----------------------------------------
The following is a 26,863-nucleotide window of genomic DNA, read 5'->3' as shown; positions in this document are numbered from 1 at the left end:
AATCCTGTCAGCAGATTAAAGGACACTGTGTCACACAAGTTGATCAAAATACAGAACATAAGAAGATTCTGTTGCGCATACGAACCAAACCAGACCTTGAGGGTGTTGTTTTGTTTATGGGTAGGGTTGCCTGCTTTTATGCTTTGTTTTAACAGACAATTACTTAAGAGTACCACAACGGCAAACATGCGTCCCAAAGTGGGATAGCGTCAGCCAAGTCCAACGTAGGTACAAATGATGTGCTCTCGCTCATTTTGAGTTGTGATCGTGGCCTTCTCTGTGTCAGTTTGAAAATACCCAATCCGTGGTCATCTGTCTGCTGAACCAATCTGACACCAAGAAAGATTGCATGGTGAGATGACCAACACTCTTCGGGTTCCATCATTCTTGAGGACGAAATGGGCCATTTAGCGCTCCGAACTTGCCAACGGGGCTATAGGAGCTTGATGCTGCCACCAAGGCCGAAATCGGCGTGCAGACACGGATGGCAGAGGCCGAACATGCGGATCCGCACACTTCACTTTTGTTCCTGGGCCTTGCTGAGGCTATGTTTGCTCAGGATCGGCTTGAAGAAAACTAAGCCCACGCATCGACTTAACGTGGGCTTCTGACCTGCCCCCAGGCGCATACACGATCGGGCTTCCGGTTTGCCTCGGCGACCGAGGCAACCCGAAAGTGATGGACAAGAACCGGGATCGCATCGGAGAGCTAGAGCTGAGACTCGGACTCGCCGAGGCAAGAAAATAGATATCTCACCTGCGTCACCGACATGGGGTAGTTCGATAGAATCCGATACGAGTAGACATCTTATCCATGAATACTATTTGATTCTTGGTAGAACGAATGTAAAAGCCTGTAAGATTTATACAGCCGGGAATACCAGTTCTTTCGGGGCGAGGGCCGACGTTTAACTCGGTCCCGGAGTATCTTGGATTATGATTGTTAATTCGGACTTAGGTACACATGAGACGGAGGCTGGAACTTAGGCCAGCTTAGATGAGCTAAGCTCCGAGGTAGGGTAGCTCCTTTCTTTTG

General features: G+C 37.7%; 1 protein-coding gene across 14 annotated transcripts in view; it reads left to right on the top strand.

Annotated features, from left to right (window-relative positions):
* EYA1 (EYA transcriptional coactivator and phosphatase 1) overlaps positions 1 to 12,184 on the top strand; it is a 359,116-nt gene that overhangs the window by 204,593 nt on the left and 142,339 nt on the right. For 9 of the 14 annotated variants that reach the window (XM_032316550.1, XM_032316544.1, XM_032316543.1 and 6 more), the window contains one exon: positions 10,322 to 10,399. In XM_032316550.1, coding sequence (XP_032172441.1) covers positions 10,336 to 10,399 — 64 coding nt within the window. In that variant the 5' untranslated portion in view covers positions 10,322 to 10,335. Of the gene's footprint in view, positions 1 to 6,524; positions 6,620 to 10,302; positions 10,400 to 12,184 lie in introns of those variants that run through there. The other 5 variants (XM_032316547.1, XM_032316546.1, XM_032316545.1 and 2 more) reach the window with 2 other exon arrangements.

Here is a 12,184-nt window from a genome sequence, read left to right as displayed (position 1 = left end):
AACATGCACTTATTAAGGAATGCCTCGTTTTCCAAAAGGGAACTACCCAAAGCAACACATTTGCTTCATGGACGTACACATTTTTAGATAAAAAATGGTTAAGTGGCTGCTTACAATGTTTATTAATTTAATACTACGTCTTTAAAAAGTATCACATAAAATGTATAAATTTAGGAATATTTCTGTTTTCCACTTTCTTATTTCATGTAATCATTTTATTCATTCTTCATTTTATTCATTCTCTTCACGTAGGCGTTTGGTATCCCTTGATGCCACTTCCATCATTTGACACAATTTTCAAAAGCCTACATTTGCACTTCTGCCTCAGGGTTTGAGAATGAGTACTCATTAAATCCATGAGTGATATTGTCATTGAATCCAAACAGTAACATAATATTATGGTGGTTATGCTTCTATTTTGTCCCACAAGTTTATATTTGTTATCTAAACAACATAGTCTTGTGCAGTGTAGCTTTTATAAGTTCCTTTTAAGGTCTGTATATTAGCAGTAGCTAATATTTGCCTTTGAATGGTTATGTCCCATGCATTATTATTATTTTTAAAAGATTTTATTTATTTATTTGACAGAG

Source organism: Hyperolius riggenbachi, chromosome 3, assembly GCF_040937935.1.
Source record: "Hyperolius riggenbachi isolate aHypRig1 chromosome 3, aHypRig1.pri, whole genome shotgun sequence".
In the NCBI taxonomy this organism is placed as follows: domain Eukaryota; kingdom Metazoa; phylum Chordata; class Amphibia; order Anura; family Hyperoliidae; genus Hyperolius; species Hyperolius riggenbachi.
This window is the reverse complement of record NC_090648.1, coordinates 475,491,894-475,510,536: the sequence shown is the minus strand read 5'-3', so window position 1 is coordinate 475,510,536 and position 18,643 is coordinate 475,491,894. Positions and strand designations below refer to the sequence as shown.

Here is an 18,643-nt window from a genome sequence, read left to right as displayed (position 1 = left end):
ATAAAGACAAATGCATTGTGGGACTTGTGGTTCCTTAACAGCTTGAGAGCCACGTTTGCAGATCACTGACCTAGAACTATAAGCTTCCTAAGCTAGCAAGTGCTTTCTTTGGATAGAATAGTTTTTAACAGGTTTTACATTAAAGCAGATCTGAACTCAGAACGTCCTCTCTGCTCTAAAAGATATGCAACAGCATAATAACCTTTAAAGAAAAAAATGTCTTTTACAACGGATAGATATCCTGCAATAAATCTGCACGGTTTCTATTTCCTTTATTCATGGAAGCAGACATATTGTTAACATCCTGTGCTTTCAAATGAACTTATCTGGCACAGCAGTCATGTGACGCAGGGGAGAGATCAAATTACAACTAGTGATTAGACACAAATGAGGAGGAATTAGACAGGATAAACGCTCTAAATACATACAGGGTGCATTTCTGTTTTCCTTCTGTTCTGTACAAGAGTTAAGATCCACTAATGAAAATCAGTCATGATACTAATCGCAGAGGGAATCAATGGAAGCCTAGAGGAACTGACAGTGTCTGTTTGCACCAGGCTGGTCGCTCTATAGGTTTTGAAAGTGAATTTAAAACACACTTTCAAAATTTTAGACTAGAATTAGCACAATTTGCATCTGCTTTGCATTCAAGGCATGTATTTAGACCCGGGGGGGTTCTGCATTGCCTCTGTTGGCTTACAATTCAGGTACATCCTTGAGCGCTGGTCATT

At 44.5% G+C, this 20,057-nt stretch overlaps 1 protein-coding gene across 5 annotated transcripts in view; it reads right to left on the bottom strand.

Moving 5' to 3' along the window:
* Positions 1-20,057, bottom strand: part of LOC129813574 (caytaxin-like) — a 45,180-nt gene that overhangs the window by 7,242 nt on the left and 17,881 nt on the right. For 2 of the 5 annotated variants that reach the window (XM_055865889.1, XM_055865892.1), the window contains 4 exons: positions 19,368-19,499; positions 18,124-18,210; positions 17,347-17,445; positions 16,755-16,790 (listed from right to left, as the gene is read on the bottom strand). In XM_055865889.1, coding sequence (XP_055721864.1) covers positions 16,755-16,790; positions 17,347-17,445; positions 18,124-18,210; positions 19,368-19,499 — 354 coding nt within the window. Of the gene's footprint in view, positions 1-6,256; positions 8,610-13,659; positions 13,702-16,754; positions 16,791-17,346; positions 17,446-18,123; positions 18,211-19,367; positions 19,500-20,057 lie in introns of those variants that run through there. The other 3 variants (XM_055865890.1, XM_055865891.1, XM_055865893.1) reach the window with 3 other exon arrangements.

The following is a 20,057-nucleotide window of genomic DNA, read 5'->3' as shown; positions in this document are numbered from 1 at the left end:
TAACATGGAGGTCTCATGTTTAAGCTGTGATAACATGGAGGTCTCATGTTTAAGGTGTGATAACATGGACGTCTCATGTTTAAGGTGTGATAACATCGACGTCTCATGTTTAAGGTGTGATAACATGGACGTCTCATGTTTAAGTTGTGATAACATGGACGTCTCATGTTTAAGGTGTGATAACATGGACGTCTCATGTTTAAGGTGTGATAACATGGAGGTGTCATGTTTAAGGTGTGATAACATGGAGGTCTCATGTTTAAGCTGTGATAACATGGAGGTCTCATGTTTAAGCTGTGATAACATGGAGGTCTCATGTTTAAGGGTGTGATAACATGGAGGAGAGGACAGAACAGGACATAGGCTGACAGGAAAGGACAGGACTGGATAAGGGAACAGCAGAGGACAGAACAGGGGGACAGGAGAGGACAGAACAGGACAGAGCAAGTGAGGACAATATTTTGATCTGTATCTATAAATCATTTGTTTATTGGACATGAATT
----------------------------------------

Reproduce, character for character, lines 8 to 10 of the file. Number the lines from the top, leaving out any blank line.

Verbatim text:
Source organism: Hyperolius riggenbachi, chromosome 3, assembly GCF_040937935.1.
Source record: "Hyperolius riggenbachi isolate aHypRig1 chromosome 3, aHypRig1.pri, whole genome shotgun sequence".
In the NCBI taxonomy this organism is placed as follows: domain Eukaryota; kingdom Metazoa; phylum Chordata; class Amphibia; order Anura; family Hyperoliidae; genus Hyperolius; species Hyperolius riggenbachi.